Michigan’s prohibition on abortion except to save the life of the mother had been in place from 1846 until April 2023 when the repeal of our complete ban was signed into law after being passed by the current proabortion legislature. Prior to the repeal, collusive lawsuits filed by Governor Whitmer and Planned Parenthood resulted in an injunction of our law so that when Roe was overturned by the Dobbs decision in June of 2022, our law was not allowed to go back into full enforcement. Proposal 3 was passed in November of 2023 and creates a State Constitutional right to abortion but goes much farther than Roe by redefining “fetal viability” and prohibiting any preference for childbirth over abortion in state policies. Voters were told that Prop 3 would “Restore Roe” yet each of the prolife laws being considered for repeal were passed after Roe v. Wade went into effect and have provided commonsense regulations on the abortion industry and safety for women seeking abortion all during the Roe era. The “Reproductive Health Act” was introduced in two previous terms and has long sought to create a fundamental right to abortion and to repeal longstanding guardrails on abortion. Previous versions of the RHA also included a repeal of the parental consent for abortion law. Despite repeated efforts to completely deregulate the abortion industry, proabortion legislators now claim the RHA legislation is in “accordance with the will of voters who said yes to Prop 3.”


On June 24, 2022, the Supreme Court of the United States issued the Dobbs decision which overturned Roe v. Wade and declared that there is no right to abortion found within the Federal Constitution. This decision ended the federal imposition of abortion-on-demand in all 50 states and returned the abortion decision to the respective states. However, in November of 2022, Michigan passed Proposition 3 (or the Reproductive Freedom For all initiative), adding section 28 of article I into the state constitution to enshrine a right to abortion for all. While this amendment did render many of our prolife laws seemingly unconstitutional, no law is officially rendered unenforceable unless it is specified by the Court or repealed. Furthermore, many of the laws in the Reproductive Health Act are NOT unconstitutional according to this new provision of the Michigan Constitution, as laws such as clinic licensing and inspections, abortion reporting, and humane disposal of fetal remains by abortion clinics in no way impede a woman’s “right” to abortion but are rather laws that affect the abortion industry’s profits.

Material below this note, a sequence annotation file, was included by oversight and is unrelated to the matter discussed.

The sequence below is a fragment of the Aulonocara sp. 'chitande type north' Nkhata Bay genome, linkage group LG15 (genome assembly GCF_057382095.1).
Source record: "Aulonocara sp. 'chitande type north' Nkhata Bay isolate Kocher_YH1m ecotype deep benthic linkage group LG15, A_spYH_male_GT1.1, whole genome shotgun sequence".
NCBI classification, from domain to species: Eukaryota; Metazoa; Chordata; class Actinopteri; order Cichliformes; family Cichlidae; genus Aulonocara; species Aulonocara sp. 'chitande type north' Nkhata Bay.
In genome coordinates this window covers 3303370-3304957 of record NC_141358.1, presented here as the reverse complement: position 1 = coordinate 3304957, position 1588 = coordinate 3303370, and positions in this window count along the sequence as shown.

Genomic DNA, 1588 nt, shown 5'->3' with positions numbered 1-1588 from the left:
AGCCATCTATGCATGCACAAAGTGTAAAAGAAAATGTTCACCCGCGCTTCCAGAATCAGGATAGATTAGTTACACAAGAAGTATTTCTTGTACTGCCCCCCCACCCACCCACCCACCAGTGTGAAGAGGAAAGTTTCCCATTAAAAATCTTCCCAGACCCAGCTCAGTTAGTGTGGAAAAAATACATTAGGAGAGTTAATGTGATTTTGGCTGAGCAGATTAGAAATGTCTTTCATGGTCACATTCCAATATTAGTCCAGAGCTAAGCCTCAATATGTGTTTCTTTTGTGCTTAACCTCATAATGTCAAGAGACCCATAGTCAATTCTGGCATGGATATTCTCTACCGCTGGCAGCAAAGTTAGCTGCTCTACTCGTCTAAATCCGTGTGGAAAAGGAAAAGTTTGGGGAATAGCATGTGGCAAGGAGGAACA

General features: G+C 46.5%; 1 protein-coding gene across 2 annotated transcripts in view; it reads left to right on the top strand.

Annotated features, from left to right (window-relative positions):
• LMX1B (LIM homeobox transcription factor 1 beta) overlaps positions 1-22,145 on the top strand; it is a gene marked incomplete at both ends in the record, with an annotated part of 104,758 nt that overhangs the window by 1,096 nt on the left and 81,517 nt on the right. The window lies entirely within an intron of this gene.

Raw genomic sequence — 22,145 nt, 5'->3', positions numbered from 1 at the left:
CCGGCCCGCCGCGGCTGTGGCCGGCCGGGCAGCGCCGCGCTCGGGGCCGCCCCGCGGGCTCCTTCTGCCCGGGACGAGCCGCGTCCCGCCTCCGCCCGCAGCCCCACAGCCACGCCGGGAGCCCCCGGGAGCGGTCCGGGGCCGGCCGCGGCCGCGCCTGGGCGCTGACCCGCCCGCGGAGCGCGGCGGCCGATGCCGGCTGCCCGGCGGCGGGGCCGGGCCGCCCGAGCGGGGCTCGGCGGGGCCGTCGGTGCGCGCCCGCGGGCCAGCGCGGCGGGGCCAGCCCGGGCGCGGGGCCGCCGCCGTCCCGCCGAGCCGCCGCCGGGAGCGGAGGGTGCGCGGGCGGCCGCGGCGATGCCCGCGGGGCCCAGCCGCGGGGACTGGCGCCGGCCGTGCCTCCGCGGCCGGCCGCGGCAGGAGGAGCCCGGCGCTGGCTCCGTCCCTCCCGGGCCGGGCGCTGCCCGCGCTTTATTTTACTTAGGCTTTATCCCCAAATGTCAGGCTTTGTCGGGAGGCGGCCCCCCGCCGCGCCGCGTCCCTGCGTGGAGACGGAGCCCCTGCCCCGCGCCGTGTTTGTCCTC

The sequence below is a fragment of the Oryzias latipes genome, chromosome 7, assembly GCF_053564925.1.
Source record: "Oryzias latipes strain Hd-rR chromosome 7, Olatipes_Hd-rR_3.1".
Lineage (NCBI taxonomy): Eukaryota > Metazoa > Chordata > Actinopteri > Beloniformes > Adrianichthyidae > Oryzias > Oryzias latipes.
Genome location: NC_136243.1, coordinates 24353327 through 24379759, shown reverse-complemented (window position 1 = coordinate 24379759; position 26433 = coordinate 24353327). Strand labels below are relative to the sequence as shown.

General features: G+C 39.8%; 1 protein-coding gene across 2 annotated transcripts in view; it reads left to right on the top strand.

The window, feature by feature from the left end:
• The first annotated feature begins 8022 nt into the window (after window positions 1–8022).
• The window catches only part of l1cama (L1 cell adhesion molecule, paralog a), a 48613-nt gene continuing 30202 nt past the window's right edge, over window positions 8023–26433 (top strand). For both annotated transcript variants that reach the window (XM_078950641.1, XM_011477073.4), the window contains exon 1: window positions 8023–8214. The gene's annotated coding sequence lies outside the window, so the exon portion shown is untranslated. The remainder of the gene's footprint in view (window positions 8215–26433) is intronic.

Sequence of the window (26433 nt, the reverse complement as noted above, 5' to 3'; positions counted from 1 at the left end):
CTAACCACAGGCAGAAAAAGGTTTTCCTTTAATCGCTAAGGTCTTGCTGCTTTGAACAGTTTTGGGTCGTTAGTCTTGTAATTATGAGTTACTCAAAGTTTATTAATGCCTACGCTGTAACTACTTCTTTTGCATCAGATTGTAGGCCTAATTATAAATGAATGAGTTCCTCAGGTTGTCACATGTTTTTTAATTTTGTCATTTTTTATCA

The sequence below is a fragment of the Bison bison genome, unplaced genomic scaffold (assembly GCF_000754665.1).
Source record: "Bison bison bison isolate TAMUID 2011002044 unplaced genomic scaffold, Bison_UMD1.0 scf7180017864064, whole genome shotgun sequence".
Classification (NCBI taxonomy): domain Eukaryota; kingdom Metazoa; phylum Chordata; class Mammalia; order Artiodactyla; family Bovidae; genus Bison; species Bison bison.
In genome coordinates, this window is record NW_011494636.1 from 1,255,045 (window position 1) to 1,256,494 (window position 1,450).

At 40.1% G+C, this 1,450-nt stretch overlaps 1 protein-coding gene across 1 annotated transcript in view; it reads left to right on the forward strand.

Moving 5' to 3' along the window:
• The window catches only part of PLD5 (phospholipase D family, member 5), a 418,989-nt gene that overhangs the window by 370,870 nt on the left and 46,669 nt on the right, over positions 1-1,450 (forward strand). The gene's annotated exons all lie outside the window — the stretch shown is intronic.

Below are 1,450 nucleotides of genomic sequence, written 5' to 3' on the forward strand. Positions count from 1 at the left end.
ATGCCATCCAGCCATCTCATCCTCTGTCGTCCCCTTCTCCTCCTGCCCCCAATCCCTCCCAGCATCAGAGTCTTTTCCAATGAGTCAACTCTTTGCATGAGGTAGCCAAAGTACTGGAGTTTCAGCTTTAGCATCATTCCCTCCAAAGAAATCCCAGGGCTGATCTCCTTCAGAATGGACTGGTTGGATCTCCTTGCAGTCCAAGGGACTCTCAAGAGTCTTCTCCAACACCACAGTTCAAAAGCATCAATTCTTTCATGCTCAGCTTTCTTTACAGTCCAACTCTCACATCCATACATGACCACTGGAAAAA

Bill Breakdown

H.B. 4949 (& S.B. 593) codifies the language of Prop 3 into law and repeals:

  • The ban on Partial birth abortion (penal code) MCL 750.90h (S.B. 593 does not repeal this law)
  • Quick Child law MCL 750.323
  • The legal birth definition act, 2004 PA 135, MCL 333.10812 to 333.1085 (deemed unconstitutional and unenforced, but still on the books)
  • P.A. 360 of 2002—allocation of family planning funds to non-abortion providers
  • Abortion Insurance Opt-Out MCL 550.541 – 550.551

H.B. 4950 (& 474) Health Code Bill that repeals:

  • Abortion reporting MCL 333.2835
  • Disposal of fetal remains MCL 333.2836
  • Abortion complication reporting MCL 333.2837
  • Legislative Findings for informed consent MCL 333.17014
  • Informed Consent for abortion MCL 333.17015 ** the bill was amended to retain this provision
  • Coercive abortion screening MCL 333.17015a ** the bill was amended to retain this provision
  • Partial birth abortion ban MCL 333.17016 (health code)
  • Ban on telemedicine abortions MCL 333.17017 (sunset in 2018 and not renewed, but still on the books)
  • Clinic Licensing MCL 333.20115 and 333.22224

H.B. 4951 (& S.B. 475) sentencing guideline bill that repeals:

  • Criminal penalty for committing a Partial birth abortion (MCL 750.90h)
  • Criminal penalty for violation of the Quick Child law (MCL 750.323)

H.B. 4952 (& S.B. 476) Born Alive Infant Protection Act

  • Changes the definition of “abortion” within the Born Alive Infant Protection Act.

H.B. 4953, H.B. 4954 & H.B. 4956

  • Remove references to the partial birth abortion act from the revised judicature act, school aid act, and the expungement act.

H.B. 4955

  • Repeals reference to the disposal of fetal remains law in the occupational code.

H.B. 4957 (& S.B. 477)

  • Amends the Pregnant and Parenting Student Services act MCL 390.1595 to remove the prohibition against abortion referral within that program.

H.B. 4958 (& S.B. 478) repeals:

  • Medicaid Abortion Funding Ban P.A. 59 of 1987 MCL 400.109a, 400.109d, and 400.109e

** Not included in the bill package that was signed by the Governor**

H.B. 4959 (& S.B. 479)

  • Amends the Medicaid program to eliminate any cost sharing for abortion services and allows a woman to go to any doctor (not just Medicaid providers) and the state will reimburse at the “prevailing charges and reimbursement rates in the region.” MCL 400.108 and 400.109

** Not included in the bill package that was signed by the Governor**

*Senate bills in parenthesis are doubles of the corresponding house bills.